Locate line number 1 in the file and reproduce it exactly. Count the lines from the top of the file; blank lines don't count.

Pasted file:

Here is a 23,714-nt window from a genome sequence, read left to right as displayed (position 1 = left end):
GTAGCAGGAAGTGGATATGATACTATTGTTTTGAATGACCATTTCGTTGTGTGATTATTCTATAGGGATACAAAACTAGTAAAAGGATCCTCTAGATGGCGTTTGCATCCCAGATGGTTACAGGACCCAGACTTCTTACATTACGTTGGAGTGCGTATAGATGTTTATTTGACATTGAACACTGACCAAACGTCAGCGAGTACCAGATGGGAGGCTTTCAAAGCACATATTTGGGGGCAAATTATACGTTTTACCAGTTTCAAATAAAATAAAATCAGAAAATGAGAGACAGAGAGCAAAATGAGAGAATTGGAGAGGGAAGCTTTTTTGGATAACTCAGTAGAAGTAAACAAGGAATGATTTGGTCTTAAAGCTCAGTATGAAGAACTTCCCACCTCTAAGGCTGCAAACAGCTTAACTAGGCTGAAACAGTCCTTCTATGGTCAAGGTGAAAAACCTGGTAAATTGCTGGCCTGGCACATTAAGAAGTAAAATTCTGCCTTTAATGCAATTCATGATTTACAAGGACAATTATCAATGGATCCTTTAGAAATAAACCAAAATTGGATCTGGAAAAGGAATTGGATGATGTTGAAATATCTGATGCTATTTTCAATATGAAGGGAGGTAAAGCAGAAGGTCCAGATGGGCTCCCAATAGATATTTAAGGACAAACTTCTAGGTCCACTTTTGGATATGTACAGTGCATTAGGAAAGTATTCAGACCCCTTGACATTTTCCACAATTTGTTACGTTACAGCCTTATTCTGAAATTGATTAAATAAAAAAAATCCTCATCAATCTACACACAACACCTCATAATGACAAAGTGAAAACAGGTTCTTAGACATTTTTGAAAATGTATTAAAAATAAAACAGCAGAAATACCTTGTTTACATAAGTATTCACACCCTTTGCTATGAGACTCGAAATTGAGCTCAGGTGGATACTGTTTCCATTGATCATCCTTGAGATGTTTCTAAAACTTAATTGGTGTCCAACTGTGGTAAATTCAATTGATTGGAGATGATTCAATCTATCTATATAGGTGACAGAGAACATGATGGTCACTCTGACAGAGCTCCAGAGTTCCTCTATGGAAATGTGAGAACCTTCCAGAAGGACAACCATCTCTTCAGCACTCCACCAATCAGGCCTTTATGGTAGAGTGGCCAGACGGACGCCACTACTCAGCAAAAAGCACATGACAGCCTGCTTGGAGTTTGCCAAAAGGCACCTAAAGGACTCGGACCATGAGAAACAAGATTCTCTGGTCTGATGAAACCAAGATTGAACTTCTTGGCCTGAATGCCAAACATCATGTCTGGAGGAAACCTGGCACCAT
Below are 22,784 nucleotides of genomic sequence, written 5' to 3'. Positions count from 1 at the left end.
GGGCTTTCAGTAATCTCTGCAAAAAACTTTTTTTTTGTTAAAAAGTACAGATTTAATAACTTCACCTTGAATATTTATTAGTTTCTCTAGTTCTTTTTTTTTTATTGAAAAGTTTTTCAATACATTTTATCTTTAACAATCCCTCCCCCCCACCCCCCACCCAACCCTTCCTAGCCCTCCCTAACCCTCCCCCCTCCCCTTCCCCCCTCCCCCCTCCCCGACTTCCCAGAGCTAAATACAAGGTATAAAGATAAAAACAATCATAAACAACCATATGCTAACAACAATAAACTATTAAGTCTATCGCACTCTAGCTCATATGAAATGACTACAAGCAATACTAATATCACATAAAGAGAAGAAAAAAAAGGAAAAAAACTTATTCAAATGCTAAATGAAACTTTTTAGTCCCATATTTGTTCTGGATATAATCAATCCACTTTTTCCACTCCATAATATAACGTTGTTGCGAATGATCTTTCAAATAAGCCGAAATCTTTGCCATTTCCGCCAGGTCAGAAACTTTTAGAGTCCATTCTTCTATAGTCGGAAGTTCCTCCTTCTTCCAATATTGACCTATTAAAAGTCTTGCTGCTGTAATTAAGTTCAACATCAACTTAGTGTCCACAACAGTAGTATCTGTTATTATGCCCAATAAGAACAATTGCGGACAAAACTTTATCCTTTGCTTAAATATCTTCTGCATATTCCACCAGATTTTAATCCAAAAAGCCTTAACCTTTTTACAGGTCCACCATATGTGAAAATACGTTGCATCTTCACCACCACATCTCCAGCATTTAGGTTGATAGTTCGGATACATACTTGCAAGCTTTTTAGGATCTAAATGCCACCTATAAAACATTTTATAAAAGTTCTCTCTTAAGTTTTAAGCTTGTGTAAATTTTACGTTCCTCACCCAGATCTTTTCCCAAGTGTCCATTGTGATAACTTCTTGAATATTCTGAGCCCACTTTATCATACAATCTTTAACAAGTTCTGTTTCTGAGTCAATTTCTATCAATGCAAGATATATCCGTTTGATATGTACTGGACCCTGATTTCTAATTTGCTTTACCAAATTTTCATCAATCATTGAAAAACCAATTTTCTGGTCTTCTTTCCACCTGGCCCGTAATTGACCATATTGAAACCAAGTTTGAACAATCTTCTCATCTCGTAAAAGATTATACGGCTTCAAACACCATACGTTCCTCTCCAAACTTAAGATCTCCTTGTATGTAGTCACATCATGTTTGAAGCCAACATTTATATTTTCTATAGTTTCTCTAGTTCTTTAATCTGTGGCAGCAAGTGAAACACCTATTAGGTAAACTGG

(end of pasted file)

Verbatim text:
Here is a 23,714-nt window from a genome sequence, read left to right as displayed (position 1 = left end):